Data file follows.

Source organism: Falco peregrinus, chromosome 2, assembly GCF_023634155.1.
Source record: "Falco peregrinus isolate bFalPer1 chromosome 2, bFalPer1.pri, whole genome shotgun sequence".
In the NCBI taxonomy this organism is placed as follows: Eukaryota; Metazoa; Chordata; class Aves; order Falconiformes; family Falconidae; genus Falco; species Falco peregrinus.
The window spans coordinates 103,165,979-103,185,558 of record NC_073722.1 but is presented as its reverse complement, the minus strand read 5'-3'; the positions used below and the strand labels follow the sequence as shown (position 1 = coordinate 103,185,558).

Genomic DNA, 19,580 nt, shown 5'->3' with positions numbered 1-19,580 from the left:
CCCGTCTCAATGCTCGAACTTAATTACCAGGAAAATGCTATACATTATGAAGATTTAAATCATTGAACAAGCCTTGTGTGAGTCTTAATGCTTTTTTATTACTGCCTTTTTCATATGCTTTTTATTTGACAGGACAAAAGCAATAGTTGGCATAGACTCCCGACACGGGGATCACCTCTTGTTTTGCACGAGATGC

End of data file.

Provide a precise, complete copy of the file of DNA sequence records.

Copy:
Source organism: Falco peregrinus, chromosome 2, assembly GCF_023634155.1.
Source record: "Falco peregrinus isolate bFalPer1 chromosome 2, bFalPer1.pri, whole genome shotgun sequence".
In the NCBI taxonomy this organism is placed as follows: Eukaryota; Metazoa; Chordata; class Aves; order Falconiformes; family Falconidae; genus Falco; species Falco peregrinus.
The window spans coordinates 103,165,979-103,185,558 of record NC_073722.1 but is presented as its reverse complement, the minus strand read 5'-3'; the positions used below and the strand labels follow the sequence as shown (position 1 = coordinate 103,185,558).

Genomic DNA, 19,580 nt, shown 5'->3' with positions numbered 1-19,580 from the left:
CCCGTCTCAATGCTCGAACTTAATTACCAGGAAAATGCTATACATTATGAAGATTTAAATCATTGAACAAGCCTTGTGTGAGTCTTAATGCTTTTTTATTACTGCCTTTTTCATATGCTTTTTATTTGACAGGACAAAAGCAATAGTTGGCATAGACTCCCGACACGGGGATCACCTCTTGTTTTGCACGAGATGC